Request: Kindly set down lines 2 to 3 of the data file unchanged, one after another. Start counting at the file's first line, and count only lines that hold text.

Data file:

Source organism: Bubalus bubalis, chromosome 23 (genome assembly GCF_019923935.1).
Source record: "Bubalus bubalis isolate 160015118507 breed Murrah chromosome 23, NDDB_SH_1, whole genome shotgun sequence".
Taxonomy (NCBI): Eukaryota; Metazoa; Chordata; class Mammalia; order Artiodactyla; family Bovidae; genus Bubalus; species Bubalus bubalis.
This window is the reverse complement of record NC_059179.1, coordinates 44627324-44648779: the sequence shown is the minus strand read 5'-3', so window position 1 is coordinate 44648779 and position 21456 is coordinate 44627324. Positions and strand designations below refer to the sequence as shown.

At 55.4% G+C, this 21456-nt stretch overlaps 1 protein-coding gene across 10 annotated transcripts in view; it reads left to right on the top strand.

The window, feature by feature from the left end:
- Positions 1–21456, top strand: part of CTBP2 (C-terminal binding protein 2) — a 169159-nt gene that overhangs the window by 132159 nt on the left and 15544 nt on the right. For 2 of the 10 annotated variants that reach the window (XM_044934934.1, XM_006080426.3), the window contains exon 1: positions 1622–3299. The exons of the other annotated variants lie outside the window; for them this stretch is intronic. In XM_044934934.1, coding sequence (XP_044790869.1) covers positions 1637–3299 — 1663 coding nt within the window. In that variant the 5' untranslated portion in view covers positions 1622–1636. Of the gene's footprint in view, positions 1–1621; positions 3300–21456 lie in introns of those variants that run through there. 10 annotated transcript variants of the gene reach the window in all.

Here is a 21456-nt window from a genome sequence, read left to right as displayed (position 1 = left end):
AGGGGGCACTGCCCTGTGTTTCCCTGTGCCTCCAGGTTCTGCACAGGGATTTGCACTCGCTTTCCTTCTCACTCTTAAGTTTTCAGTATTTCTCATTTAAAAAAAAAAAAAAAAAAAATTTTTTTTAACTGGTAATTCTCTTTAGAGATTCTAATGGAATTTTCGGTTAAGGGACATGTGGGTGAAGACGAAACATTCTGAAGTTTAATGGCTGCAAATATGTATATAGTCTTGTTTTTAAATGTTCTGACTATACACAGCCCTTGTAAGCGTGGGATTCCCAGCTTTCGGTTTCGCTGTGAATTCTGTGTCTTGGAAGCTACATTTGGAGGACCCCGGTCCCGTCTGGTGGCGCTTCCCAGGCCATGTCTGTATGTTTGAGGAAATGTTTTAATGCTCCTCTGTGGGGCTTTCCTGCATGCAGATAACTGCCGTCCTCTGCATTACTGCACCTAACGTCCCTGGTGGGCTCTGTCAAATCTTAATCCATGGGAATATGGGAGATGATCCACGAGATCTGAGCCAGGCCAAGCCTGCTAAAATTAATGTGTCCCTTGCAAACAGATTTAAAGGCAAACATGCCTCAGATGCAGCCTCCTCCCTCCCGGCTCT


Source record: "Bubalus bubalis isolate 160015118507 breed Murrah chromosome 23, NDDB_SH_1, whole genome shotgun sequence".
Taxonomy (NCBI): Eukaryota; Metazoa; Chordata; class Mammalia; order Artiodactyla; family Bovidae; genus Bubalus; species Bubalus bubalis.